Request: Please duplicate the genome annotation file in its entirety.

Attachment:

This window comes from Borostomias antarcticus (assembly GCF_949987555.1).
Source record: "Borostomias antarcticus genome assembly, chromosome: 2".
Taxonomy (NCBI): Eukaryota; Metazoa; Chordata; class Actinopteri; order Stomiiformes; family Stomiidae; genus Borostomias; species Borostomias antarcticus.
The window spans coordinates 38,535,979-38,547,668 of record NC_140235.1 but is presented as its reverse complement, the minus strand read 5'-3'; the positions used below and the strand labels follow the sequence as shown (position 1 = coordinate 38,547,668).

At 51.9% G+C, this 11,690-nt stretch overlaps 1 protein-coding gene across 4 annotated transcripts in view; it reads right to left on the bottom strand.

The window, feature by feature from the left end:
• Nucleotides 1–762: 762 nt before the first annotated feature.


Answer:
This window comes from Borostomias antarcticus (assembly GCF_949987555.1).
Source record: "Borostomias antarcticus genome assembly, chromosome: 2".
Taxonomy (NCBI): Eukaryota; Metazoa; Chordata; class Actinopteri; order Stomiiformes; family Stomiidae; genus Borostomias; species Borostomias antarcticus.
The window spans coordinates 38,535,979-38,547,668 of record NC_140235.1 but is presented as its reverse complement, the minus strand read 5'-3'; the positions used below and the strand labels follow the sequence as shown (position 1 = coordinate 38,547,668).

At 51.9% G+C, this 11,690-nt stretch overlaps 1 protein-coding gene across 4 annotated transcripts in view; it reads right to left on the bottom strand.

The window, feature by feature from the left end:
• Nucleotides 1–762: 762 nt before the first annotated feature.